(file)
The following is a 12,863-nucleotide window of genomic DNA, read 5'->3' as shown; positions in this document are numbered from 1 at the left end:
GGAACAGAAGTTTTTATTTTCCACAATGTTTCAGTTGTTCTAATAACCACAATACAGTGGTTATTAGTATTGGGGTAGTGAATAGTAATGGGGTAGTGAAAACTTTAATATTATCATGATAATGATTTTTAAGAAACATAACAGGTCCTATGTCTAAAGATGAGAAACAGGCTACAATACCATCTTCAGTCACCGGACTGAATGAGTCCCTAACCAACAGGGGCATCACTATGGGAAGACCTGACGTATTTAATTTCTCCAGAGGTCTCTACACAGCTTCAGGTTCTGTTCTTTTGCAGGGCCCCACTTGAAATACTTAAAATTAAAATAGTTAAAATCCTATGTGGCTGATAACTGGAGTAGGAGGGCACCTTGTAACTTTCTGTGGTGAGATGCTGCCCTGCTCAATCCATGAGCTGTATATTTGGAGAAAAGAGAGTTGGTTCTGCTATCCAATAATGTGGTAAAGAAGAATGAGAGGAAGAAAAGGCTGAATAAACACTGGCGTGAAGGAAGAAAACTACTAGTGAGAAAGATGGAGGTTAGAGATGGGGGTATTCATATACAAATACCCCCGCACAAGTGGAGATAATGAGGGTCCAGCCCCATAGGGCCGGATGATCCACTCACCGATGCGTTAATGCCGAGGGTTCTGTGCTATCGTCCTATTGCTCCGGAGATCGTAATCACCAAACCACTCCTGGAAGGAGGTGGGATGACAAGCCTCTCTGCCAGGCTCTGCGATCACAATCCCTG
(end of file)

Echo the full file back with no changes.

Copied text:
The following is a 12,863-nucleotide window of genomic DNA, read 5'->3' as shown; positions in this document are numbered from 1 at the left end:
GGAACAGAAGTTTTTATTTTCCACAATGTTTCAGTTGTTCTAATAACCACAATACAGTGGTTATTAGTATTGGGGTAGTGAATAGTAATGGGGTAGTGAAAACTTTAATATTATCATGATAATGATTTTTAAGAAACATAACAGGTCCTATGTCTAAAGATGAGAAACAGGCTACAATACCATCTTCAGTCACCGGACTGAATGAGTCCCTAACCAACAGGGGCATCACTATGGGAAGACCTGACGTATTTAATTTCTCCAGAGGTCTCTACACAGCTTCAGGTTCTGTTCTTTTGCAGGGCCCCACTTGAAATACTTAAAATTAAAATAGTTAAAATCCTATGTGGCTGATAACTGGAGTAGGAGGGCACCTTGTAACTTTCTGTGGTGAGATGCTGCCCTGCTCAATCCATGAGCTGTATATTTGGAGAAAAGAGAGTTGGTTCTGCTATCCAATAATGTGGTAAAGAAGAATGAGAGGAAGAAAAGGCTGAATAAACACTGGCGTGAAGGAAGAAAACTACTAGTGAGAAAGATGGAGGTTAGAGATGGGGGTATTCATATACAAATACCCCCGCACAAGTGGAGATAATGAGGGTCCAGCCCCATAGGGCCGGATGATCCACTCACCGATGCGTTAATGCCGAGGGTTCTGTGCTATCGTCCTATTGCTCCGGAGATCGTAATCACCAAACCACTCCTGGAAGGAGGTGGGATGACAAGCCTCTCTGCCAGGCTCTGCGATCACAATCCCTG